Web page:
Let me conclude on this point by saying that we must nevertheless remain vigilant. There are organizations which have been in Afghanistan ten, twenty, thirty years and have very high levels of local acceptability. Many of the people in the local community would have been helped by them–either as prisoners, or as beneficiaries, or as patients–and yet they are subject to security incidents and attacks. So there is no easy fix in terms of gaining access. But the connections between access, humanitarian need, and certainly the ability of the humanitarian community to respond is very strong.
JL: My last question will be about humanitarian coordination in the country. The integrated nature of the UN Mission in Afghanistan is a source of concern for some humanitarian actors. Some NGOs are reportedly reluctant to participate in the UN-led humanitarian coordination system for fear of being perceived to be a part of the political efforts of the United Nations to support the government. What are the challenges you are facing in this respect, and how do you see the future of humanitarian coordination in the country?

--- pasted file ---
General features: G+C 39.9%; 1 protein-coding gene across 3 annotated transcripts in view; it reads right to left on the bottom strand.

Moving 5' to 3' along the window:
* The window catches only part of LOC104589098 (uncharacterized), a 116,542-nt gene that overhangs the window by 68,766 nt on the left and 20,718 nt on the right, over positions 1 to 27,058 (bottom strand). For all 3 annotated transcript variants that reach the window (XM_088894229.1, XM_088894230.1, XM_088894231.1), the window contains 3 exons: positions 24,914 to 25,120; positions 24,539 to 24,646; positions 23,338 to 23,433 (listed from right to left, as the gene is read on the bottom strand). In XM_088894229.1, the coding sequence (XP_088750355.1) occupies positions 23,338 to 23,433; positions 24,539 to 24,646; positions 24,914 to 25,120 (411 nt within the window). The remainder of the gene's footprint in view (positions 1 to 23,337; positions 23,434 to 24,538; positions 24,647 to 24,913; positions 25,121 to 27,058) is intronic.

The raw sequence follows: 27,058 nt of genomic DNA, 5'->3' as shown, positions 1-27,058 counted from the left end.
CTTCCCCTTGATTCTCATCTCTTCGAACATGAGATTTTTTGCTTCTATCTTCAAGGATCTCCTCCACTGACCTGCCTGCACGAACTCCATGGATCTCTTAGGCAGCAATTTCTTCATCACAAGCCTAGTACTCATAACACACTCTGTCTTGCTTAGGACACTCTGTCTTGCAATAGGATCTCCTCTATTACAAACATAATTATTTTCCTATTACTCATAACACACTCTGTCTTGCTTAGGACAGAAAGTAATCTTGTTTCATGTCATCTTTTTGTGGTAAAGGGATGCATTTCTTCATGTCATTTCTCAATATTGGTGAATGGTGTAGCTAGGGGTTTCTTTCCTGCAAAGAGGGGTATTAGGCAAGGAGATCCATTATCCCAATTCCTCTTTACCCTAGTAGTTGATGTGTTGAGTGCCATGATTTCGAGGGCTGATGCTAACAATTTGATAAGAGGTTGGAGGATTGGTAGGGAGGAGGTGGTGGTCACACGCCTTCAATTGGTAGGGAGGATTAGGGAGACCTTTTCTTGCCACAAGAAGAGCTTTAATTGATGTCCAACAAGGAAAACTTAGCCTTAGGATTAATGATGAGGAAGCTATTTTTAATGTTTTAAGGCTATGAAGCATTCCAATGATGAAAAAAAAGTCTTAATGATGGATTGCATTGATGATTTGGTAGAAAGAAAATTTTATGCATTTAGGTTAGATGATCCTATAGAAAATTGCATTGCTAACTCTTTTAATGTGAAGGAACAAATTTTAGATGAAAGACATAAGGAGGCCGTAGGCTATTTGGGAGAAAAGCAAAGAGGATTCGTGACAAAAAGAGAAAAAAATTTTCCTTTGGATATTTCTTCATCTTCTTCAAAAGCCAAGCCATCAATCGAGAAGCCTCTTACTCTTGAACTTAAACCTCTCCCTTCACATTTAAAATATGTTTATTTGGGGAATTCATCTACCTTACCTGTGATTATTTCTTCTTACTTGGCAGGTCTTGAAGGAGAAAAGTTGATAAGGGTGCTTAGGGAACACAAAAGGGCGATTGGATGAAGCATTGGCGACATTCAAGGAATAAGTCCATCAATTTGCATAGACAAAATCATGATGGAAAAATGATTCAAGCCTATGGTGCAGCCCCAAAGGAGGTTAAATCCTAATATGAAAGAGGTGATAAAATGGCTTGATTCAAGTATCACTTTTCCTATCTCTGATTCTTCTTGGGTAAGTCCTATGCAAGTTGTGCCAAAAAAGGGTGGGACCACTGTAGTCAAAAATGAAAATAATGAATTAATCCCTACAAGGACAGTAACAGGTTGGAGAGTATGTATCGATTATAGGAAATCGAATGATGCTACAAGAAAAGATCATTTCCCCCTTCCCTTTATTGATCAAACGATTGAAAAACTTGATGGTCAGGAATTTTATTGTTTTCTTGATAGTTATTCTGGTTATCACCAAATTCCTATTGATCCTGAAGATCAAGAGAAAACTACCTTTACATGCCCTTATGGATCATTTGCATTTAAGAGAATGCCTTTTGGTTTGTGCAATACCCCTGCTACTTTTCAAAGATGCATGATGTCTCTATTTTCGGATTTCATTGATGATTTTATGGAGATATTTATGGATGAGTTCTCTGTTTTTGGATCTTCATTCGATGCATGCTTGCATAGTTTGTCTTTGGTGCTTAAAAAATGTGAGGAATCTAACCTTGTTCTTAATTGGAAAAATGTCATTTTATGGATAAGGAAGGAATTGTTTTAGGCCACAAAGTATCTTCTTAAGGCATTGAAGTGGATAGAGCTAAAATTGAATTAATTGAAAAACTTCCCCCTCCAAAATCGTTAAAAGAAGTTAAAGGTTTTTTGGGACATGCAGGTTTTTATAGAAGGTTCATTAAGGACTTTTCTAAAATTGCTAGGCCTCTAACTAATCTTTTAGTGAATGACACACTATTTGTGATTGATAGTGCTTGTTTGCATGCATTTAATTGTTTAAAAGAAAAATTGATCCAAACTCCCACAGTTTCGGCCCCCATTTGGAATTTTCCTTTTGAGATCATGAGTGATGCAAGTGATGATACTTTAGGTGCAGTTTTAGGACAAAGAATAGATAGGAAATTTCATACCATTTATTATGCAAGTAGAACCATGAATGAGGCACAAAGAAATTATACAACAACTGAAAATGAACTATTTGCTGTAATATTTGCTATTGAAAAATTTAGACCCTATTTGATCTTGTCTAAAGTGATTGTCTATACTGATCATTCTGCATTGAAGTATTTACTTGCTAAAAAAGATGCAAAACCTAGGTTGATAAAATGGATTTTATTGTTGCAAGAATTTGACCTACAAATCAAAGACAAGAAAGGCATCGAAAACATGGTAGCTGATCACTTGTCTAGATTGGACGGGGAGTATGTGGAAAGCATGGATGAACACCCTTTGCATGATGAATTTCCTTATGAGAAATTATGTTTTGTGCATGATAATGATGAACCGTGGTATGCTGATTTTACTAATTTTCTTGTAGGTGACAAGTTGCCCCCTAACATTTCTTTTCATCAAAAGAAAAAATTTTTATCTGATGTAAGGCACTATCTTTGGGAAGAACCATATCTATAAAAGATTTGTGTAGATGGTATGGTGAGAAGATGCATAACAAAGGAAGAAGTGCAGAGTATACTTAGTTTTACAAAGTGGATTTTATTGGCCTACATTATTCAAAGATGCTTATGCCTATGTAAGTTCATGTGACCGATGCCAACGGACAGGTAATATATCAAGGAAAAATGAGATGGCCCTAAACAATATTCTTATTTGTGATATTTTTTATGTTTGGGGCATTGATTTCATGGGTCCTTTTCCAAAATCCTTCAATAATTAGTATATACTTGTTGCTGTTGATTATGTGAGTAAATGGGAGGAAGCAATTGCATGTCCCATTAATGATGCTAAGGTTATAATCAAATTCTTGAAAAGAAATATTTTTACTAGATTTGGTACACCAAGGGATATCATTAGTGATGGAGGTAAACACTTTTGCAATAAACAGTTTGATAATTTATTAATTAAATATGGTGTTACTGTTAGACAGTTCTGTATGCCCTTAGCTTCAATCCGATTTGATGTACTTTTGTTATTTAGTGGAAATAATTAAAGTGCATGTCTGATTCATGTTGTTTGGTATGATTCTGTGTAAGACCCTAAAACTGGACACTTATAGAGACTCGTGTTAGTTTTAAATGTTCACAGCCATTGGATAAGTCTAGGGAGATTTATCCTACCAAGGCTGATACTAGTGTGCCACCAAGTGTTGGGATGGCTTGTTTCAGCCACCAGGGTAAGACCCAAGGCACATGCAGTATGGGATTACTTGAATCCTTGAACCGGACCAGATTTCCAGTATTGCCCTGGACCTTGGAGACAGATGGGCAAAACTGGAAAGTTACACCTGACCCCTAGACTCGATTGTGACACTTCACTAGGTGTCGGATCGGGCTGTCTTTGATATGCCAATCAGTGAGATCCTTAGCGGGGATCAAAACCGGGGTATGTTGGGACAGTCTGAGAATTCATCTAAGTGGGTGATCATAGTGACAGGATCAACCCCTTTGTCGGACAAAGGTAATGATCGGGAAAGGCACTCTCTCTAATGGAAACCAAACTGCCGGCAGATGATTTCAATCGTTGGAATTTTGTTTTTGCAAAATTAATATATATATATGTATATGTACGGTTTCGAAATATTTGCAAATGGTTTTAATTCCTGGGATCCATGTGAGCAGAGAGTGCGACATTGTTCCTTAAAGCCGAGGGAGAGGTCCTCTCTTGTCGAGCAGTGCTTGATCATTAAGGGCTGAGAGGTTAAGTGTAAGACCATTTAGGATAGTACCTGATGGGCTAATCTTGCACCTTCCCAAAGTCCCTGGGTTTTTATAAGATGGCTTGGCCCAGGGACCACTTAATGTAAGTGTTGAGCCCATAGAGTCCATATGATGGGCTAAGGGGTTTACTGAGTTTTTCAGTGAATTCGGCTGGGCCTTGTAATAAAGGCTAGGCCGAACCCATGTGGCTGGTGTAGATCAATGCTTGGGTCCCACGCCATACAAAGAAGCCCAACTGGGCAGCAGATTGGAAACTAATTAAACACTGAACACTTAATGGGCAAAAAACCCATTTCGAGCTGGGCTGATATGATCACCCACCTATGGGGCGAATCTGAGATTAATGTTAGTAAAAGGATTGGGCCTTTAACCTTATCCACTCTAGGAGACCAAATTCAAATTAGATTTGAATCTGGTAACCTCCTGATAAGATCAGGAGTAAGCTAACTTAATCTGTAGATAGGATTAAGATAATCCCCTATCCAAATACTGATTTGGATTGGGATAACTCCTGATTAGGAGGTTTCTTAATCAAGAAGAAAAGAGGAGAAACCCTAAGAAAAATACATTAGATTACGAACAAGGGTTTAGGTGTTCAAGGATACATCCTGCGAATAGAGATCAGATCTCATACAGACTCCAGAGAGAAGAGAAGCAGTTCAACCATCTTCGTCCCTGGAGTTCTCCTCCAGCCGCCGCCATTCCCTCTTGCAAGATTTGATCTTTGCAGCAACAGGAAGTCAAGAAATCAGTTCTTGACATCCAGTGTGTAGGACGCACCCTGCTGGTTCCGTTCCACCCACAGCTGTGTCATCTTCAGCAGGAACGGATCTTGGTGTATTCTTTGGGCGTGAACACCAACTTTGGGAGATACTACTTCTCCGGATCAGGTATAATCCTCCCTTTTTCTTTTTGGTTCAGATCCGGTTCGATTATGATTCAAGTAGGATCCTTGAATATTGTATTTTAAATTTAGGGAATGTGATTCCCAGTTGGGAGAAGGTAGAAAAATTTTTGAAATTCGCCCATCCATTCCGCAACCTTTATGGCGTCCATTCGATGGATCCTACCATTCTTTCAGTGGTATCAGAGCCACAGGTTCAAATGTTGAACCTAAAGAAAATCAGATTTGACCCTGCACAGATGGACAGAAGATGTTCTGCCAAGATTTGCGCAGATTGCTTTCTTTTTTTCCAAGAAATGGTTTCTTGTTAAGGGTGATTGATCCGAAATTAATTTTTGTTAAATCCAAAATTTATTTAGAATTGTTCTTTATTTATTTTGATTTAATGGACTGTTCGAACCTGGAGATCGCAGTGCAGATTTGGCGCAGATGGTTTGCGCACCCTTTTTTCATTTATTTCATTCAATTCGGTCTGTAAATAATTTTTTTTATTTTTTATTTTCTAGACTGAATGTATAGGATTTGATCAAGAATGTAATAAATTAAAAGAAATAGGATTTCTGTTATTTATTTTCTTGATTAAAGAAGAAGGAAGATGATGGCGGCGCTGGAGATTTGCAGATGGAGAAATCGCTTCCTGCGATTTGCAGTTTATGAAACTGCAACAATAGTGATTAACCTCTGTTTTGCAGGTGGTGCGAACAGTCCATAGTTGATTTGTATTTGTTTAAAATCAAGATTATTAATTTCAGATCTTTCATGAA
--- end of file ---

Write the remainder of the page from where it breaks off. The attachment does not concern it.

MK: Well, the importance of preserving the neutrality and impartiality of humanitarian actors cannot be underestimated. The reality is that the UN has got an integrated mission structure, so my job is to try and make it work in a way that creates space and opportunities for humanitarian actors, and that allows them to influence where they wish it to be the case. The political agenda of the UN seems to me that the integrated mission structure does have its risks, but it also creates opportunities. It creates opportunities for those... someone like me, who’s involved on the humanitarian side of things to make sure that humanitarian concerns are taken very seriously in the political engagement of the UN. I’m not saying it wouldn’t happen otherwise, but it makes it much easier.
I am able to introduce two conversations at the political level–you know concerns about IDPs, concerns about chronic vulnerability–and to make the point that failure to address these problems will have serious political consequences. If they go unaddressed, broader efforts to help the Afghans to manage their own affairs, to sort themselves out are going to be very badly compromised.